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Make tracks to train expo
Club members feel humbled to be around for a decade.
"It's rewarding to do a hobby for so long," said member Pat Furey.
Furey has been collecting G and HO scale model trains for 35 years, with the latter being the most popular in the club.
"The availability is just enormous. You can order anything," he said.
"It's 100 times more available now than ever before."
Club members agreed they've never had such flexibility to choose any imaginable item for their railroading worlds.
"It's a good time to be in railroading," Furey said.
High on high iron
Even though there's no longer an active railroad on the peninsula, the club stays consistent with 20-25 members.
"A lot of people have a love for railroading even though they aren't from here originally," said club president Lauren Scrafford.
"Many don't know about the old railroad that used to run through here, so that stimulates interest in the local history."
Members try to pique interest in new and younger members with wooden trains and bigger and more diverse displays.
Furey said they want to keep the hobby alive through children's early interest.
"The experience now gets you into electronics and building and so much more," he said.
"In the last 10 years, the electronic aspect has exploded."
For more outreach, the railroaders hosted their first exhibition at the Clallam County Fair.
"It's neat to see people come up of all ages at the swap meet and the fair," said member Steve Stripp, a train collector since he was 2.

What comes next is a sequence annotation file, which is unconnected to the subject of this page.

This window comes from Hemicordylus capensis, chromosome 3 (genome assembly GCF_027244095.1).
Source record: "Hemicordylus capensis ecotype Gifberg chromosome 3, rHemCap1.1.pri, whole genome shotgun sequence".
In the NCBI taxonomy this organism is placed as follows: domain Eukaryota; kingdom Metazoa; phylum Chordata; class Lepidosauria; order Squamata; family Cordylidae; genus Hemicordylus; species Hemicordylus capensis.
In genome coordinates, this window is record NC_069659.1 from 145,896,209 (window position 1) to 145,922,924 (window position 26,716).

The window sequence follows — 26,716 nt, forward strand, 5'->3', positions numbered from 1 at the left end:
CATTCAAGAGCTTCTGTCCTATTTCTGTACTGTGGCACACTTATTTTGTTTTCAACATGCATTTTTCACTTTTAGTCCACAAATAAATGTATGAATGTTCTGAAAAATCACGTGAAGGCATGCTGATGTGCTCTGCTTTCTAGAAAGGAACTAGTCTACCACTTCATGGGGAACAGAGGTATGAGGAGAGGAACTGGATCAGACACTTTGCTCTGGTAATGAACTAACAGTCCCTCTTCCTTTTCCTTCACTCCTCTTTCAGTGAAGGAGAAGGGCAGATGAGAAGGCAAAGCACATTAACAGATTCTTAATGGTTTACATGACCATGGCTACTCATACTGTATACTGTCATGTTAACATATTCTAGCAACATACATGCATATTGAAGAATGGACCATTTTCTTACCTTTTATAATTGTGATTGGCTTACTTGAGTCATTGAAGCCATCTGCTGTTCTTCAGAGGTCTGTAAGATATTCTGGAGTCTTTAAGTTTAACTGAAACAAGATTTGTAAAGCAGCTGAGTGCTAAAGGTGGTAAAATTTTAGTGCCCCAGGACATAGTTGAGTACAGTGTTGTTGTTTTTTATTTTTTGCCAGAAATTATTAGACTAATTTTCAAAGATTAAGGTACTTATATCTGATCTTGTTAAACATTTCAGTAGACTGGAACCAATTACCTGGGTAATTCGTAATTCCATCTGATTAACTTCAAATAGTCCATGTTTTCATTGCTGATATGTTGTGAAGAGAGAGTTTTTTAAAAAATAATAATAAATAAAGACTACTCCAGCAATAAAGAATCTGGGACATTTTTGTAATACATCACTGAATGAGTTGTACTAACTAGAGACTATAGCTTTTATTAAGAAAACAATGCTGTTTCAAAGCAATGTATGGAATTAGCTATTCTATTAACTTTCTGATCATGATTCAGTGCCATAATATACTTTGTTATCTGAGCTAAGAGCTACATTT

Their display was so well-received, they were invited back for next year.
10th train show
This is the fifth year for the railroaders to hold their annual show at the Sequim Prairie Grange. It started in 1999 at Greywolf Elementary School.
"The event has grown each year," Scrafford said.
Train layouts of different scales, from G, the largest, to HO, the most popular and Z, the smallest, will be displayed.
The HO modular display is the whole club's effort, which they've worked on for the past eight years.
Larger clubs usually are strictly one scale, but peninsula railroaders focus on flexibility.
"We have a smaller club, so it doesn't really matter what scale you work on," Lauren said.
"We just want to get together, visit and enjoy the hobby."
Normally trains are hands-off, but the club puts together a wooden train display for children and adults to use.
About 20-25 vendors will be selling trains, displays, tracks and accessories.
Railroaders have put together complete train set giveaways and gift certificates too.
"If someone wants to come in and browse, it's free, so it's worth a look," Scrafford said.
Taking pictures is welcomed.
For more information on the train show or North Olympic Peninsula Railroaders, contact Lauren Scrafford at 379-3280 or firstname.lastname@example.org.
Reach Matthew Nash at email@example.com.
What: North Olympic Peninsula Railroaders
10th annual Train Show
and Swap Meet
When: 10 a.m.-4 p.m. Saturday, Oct. 17; 10 a.m.-
3 p.m. Sunday, Oct. 18
Where: Sequim Prairie Grange, 290 Macleay Road, Sequim
How much: Free admission and parking; door prizes